I’m trying to figure out what kind of solution the Indians’ blogger would suggest. Seems like he wants to go back to the good ol’ pre-free agency days, where you worked for the Man for however much he wanted to pay you.

    • I do love the Sabathia pic in the article, though. Either he’s getting arrested, or he’s at the airport waiting to pick himself up.

      http://a323.yahoofs.com/ymg/ep.....CDzNSei1Ly

    • Chris says:

      The solution is easy. If the Indians didn’t have to pay Westbrook, Hafner, and Wood more than $10M a year, then they probably could have kept both CC and Lee. All three of those contracts are worse than any contract the Yankees have (ok, maybe not worse than Igawa).

      • JMK aka The Overshare says:

        I’m going to disagree with you on this one, Chris. As much as I love A-Rod, his contract is insane. Sure, he’s a great player but that kind of money over that amount of years for anyone I think is a bit absurd. 10 years for $275 for anyone over the age of 30 just strikes me as a poor idea.

        • Chris says:

          The thing about A-Rod is that he’s producing. It’s ok to overpay for talent. It’s not ok to overpay for crappy players (like Vernon Wells) – that’s how you get burned and end up with a losing team.

          Also, I would guess that the Yankees will make a profit off his contract – particularly if he breaks the all-time home run record.

          • JMK aka The Overshare says:

            It’s okay to overpay for talent up to a point. A guy at age 41 making close to $30 million 99 out of 100 times is an atrocious idea. Maybe A-Rod will justify it all the way through. Not to Joe Morgan the point, but right now it’s impossible to know. A 7 year deal? I’m on board. Maybe, just maybe for eight. But ten? That’s madness. None of the three guys you mentioned is in Wells territory. That point is irrelevant. Westbrook signed for 3 years (at $11 mil.), which is a bad contract, no doubt. He hasn’t given them anything. Wood is on a 2-year deal for $10 mil. He hasn’t been great, but he’s probably earned about half that contract. Hafner? Yikes. That’s just stupid. But here’s the thing: yeah, it’s a lot of money at 4 and $57, but it’s done in four. The Indians, in a worse-case scenario, which is what those three guys appear to be at this point (though Wood isn’t a complete abomination), is four years total inflexibility at a total of around $105 million.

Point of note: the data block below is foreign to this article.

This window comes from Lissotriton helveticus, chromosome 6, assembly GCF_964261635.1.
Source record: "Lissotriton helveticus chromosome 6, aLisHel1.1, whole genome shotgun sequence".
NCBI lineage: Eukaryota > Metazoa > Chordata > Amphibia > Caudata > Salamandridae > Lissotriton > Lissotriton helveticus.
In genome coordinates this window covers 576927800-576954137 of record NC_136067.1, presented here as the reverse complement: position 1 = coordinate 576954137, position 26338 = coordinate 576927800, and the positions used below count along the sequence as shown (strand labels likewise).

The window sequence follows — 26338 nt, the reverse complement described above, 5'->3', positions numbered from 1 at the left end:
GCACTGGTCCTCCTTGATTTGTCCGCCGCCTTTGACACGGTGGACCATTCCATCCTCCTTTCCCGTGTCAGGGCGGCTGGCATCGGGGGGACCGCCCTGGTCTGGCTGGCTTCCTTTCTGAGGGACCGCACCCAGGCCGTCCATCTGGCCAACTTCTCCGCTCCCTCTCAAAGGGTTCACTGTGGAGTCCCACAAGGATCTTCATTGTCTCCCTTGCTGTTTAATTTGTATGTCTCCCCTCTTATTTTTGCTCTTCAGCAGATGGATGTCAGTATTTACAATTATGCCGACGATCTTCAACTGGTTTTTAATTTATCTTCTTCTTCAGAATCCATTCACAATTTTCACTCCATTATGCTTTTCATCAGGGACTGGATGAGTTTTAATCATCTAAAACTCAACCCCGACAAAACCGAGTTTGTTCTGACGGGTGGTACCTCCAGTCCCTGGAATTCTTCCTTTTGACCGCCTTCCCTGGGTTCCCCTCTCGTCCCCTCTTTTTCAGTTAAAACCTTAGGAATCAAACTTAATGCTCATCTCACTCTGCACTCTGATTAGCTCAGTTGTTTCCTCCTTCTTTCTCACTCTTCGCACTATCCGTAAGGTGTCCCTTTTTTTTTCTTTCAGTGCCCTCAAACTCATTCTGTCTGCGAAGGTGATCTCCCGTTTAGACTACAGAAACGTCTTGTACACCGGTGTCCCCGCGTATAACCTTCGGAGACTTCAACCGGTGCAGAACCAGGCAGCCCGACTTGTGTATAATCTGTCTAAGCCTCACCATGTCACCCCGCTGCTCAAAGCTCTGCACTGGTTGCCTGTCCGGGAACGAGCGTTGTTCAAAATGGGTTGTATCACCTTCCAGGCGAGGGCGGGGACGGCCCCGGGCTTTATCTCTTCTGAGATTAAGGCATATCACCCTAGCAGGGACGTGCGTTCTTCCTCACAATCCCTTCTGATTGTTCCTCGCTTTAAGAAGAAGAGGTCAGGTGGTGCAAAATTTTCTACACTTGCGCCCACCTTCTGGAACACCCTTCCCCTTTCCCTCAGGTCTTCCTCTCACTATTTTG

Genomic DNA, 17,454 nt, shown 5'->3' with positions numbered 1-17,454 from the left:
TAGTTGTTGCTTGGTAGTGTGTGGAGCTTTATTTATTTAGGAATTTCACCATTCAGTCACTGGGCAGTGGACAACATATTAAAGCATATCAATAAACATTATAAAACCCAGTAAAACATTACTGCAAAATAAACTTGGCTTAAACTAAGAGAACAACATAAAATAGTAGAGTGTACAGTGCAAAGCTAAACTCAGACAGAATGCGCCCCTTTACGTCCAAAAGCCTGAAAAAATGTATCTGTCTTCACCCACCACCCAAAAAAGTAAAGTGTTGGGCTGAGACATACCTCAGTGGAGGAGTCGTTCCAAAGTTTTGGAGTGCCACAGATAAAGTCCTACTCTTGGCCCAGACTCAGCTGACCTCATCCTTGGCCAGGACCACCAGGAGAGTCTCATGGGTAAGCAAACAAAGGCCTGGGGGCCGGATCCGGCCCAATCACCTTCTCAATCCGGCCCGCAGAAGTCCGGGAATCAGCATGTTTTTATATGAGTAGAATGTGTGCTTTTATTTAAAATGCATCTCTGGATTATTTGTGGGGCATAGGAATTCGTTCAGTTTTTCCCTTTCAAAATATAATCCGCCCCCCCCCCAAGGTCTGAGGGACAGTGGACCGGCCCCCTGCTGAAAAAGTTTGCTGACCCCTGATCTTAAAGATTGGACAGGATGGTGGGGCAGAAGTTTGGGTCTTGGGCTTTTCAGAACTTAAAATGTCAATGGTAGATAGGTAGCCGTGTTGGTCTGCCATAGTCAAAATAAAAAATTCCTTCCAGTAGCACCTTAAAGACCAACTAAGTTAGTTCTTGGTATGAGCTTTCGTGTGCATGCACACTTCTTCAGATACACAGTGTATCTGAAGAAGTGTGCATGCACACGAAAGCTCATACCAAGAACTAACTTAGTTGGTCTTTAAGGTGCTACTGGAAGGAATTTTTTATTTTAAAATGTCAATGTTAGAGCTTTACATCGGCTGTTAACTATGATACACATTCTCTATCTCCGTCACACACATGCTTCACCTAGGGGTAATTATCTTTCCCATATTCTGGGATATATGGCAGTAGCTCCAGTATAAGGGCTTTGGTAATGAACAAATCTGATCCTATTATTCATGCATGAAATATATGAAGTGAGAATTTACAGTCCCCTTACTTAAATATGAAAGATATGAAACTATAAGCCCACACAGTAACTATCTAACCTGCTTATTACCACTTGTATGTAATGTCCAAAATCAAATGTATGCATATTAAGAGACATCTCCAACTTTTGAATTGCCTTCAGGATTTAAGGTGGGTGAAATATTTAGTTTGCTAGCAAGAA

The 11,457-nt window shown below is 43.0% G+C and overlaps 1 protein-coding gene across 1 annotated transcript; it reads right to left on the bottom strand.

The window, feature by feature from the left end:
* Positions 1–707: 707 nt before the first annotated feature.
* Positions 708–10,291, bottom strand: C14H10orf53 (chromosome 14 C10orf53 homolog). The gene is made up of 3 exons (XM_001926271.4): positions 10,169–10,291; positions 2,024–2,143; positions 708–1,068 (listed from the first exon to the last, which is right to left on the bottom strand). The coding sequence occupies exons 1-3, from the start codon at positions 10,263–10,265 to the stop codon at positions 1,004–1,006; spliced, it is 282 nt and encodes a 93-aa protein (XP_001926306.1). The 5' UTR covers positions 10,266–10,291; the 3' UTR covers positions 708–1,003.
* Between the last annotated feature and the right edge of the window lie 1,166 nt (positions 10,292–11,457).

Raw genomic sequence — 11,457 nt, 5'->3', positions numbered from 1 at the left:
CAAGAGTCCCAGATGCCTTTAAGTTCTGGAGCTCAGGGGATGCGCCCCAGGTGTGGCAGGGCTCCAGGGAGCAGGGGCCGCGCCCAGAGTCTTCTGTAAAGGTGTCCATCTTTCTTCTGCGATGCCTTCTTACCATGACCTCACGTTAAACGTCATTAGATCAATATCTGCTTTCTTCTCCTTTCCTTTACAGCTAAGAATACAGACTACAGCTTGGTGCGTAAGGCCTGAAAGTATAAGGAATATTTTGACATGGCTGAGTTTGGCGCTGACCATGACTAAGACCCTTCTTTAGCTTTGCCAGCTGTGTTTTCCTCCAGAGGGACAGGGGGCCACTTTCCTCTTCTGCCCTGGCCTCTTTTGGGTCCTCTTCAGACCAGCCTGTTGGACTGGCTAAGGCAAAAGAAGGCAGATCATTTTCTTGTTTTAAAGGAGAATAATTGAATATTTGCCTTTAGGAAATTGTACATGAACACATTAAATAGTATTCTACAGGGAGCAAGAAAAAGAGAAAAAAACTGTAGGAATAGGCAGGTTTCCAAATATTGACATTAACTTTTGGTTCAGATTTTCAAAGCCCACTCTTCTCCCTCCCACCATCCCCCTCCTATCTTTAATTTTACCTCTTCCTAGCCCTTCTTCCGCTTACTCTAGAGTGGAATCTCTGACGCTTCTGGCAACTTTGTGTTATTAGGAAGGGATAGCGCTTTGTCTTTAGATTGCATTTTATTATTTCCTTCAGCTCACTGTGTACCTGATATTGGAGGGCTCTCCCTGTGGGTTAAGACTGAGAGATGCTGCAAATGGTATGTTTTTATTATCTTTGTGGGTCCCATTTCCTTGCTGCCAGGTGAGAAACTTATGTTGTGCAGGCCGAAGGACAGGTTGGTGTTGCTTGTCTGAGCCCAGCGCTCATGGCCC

Say A-Rod stops producing in 2013, they’ll owe him about $100 million. You err with another player or two and there’s very little flexibility, even with the financial mite the Yanks wield. If A-Rod were 26 or 27 when he signed a 10-year deal, I’d be a little happier with it, but not at age 32.

            Sorry if I’ve belabored the point.

          • Ed says:

            Hafner and Westbrook were producing when the contracts were signed. Wood’s prior issues were always injuries, not production. And he’s been over the injuries since he moved to the pen.

            The A-Rod contract was ok last year, but this year he clearly wasn’t worth $32 million due to the hip issue. Who knows how he’ll hold up. It could very easily end up a horrible contract. It’s interesting that the contract is frontloaded though, it should make his decline years hurt less on the payroll.